RNA/DNA

RNA/DNA

DNA (deoxyribonucleic acid), is the molecule that comprises the genome, and RNA (ribonucleic acid) are combine in nutritional supplements. DNA, which makes up the genetic material, is comprised of units called nucleotides. A nucleotide consists of a base, a sugar and a phosphate group. The major bases in DNA are the purines adenine and guanine and the pyrimidines cytosine and thymine. The sugar moiety of the nucleotide is 2'-deoxyribose. RNA, which is more abundant in tissues than DNA by about an order of magnitude, is also comprised of nucleotide units. In the case of RNA, the major bases are again the purines adenine and guanine, and the pyrimidines are cytosine and uracil. One of the major differences between DNA and RNA is the presence of uracil in RNA and of thymine in DNA. The other major difference is in the sugar moiety. In RNA, the sugar moiety of the nucleotide is ribose, whereas in DNA it is deoxyribose.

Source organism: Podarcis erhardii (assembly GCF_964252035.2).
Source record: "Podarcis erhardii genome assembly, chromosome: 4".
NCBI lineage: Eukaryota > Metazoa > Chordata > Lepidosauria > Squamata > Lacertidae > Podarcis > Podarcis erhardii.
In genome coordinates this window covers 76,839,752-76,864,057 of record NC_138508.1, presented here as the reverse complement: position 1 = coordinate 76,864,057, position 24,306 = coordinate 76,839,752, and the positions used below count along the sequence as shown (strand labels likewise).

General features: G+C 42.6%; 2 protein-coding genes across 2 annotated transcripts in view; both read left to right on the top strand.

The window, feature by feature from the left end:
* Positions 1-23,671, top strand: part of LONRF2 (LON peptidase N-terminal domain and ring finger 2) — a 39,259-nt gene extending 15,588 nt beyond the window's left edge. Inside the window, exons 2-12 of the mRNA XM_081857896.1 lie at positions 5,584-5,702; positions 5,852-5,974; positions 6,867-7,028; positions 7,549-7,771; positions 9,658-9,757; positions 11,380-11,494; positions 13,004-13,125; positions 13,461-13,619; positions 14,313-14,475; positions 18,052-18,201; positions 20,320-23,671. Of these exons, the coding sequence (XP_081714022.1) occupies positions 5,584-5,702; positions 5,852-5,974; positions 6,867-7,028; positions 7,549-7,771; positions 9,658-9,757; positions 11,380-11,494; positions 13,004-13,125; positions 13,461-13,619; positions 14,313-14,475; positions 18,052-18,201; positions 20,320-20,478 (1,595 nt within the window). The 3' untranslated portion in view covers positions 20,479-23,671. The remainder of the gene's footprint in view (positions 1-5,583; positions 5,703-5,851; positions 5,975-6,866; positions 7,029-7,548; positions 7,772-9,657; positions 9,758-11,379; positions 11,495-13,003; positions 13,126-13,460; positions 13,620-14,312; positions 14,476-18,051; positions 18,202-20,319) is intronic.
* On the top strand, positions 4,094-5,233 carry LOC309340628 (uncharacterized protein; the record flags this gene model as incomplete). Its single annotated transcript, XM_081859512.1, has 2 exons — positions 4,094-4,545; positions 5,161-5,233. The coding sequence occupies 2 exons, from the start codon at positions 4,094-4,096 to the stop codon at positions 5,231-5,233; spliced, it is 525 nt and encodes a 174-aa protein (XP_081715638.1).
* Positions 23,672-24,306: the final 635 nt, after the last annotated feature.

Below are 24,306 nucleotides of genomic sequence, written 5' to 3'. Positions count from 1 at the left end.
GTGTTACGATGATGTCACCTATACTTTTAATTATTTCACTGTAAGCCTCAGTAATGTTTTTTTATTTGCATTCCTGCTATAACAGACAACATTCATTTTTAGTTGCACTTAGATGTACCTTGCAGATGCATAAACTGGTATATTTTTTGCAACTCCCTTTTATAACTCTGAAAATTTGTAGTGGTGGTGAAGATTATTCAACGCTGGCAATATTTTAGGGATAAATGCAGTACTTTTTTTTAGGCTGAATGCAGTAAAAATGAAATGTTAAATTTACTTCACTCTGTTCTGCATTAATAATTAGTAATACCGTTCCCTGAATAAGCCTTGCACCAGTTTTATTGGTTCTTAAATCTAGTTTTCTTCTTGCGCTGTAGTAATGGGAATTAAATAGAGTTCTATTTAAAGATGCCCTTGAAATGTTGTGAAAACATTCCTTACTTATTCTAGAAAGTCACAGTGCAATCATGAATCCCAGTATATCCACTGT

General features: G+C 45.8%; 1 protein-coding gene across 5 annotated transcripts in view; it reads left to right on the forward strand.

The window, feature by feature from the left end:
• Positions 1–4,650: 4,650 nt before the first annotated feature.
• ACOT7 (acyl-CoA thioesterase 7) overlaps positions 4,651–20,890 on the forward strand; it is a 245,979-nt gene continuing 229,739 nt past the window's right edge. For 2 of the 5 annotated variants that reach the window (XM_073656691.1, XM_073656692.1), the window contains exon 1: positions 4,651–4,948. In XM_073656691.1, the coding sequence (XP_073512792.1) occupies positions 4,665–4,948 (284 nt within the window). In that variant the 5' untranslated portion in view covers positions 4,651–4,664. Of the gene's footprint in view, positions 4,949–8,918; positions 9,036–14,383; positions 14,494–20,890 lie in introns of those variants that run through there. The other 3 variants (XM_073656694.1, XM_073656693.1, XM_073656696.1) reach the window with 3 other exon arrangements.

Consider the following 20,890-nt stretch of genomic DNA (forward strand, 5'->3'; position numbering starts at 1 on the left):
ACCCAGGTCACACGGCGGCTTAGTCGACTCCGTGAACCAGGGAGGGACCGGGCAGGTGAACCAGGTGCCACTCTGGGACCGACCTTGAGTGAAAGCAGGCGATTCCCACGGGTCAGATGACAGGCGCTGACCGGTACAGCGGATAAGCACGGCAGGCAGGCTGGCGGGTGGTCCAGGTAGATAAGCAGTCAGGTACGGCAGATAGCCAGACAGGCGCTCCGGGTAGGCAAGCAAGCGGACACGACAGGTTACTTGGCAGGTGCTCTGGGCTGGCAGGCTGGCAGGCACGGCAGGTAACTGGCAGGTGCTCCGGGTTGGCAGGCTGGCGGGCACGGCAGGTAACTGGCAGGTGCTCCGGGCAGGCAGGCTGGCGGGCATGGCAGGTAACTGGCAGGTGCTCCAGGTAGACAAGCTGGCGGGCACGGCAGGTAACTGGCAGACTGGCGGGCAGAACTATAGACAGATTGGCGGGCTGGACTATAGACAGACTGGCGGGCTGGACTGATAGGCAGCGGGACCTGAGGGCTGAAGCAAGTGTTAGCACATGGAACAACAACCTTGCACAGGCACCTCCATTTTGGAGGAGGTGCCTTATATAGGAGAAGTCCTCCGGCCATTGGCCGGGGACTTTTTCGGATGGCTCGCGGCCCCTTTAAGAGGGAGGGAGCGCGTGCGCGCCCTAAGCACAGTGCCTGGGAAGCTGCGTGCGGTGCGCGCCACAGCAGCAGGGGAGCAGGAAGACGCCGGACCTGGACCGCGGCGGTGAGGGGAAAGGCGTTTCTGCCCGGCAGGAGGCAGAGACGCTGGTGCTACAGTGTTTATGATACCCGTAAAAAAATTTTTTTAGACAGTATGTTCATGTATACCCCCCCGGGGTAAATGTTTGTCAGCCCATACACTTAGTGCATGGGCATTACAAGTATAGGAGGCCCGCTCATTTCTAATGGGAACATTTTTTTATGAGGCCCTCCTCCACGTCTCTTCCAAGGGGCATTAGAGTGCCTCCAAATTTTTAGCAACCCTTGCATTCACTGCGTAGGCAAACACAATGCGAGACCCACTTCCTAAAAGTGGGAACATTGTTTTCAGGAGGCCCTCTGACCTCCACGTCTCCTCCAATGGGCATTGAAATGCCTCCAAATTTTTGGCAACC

Research has shown that not all bodies are able to produce the nucelotides needed for complete health due to certain conditions. This has led to nucleic acids and nucleotides being considered essential nutrients. Some nucleic acid can be found in plant and animal sources.

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